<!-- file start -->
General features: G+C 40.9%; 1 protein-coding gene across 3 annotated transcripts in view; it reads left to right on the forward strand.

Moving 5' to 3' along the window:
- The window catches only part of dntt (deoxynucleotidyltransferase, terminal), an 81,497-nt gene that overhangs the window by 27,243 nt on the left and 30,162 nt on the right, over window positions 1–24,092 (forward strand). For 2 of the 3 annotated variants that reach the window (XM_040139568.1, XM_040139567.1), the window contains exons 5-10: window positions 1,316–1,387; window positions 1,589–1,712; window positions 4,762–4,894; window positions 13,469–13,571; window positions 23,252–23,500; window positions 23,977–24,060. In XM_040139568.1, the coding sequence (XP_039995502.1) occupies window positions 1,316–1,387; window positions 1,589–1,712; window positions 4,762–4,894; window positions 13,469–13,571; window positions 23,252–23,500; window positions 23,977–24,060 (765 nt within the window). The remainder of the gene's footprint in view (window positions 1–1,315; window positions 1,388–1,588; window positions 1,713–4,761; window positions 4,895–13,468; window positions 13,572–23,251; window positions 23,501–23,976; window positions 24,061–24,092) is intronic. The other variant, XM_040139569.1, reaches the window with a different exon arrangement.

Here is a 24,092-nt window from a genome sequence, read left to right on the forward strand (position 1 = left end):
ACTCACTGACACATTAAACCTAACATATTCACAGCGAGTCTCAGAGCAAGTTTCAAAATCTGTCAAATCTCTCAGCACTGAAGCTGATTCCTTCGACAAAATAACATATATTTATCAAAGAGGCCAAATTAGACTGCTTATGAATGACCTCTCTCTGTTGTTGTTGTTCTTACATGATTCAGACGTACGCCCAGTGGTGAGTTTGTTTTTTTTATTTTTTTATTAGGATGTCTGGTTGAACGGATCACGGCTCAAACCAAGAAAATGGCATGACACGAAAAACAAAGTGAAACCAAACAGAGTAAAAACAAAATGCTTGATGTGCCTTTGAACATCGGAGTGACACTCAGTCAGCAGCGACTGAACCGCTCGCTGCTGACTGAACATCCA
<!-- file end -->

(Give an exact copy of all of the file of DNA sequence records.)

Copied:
General features: G+C 40.9%; 1 protein-coding gene across 3 annotated transcripts in view; it reads left to right on the forward strand.

Moving 5' to 3' along the window:
- The window catches only part of dntt (deoxynucleotidyltransferase, terminal), an 81,497-nt gene that overhangs the window by 27,243 nt on the left and 30,162 nt on the right, over window positions 1–24,092 (forward strand). For 2 of the 3 annotated variants that reach the window (XM_040139568.1, XM_040139567.1), the window contains exons 5-10: window positions 1,316–1,387; window positions 1,589–1,712; window positions 4,762–4,894; window positions 13,469–13,571; window positions 23,252–23,500; window positions 23,977–24,060. In XM_040139568.1, the coding sequence (XP_039995502.1) occupies window positions 1,316–1,387; window positions 1,589–1,712; window positions 4,762–4,894; window positions 13,469–13,571; window positions 23,252–23,500; window positions 23,977–24,060 (765 nt within the window). The remainder of the gene's footprint in view (window positions 1–1,315; window positions 1,388–1,588; window positions 1,713–4,761; window positions 4,895–13,468; window positions 13,572–23,251; window positions 23,501–23,976; window positions 24,061–24,092) is intronic. The other variant, XM_040139569.1, reaches the window with a different exon arrangement.

Here is a 24,092-nt window from a genome sequence, read left to right on the forward strand (position 1 = left end):
ACTCACTGACACATTAAACCTAACATATTCACAGCGAGTCTCAGAGCAAGTTTCAAAATCTGTCAAATCTCTCAGCACTGAAGCTGATTCCTTCGACAAAATAACATATATTTATCAAAGAGGCCAAATTAGACTGCTTATGAATGACCTCTCTCTGTTGTTGTTGTTCTTACATGATTCAGACGTACGCCCAGTGGTGAGTTTGTTTTTTTTATTTTTTTATTAGGATGTCTGGTTGAACGGATCACGGCTCAAACCAAGAAAATGGCATGACACGAAAAACAAAGTGAAACCAAACAGAGTAAAAACAAAATGCTTGATGTGCCTTTGAACATCGGAGTGACACTCAGTCAGCAGCGACTGAACCGCTCGCTGCTGACTGAACATCCA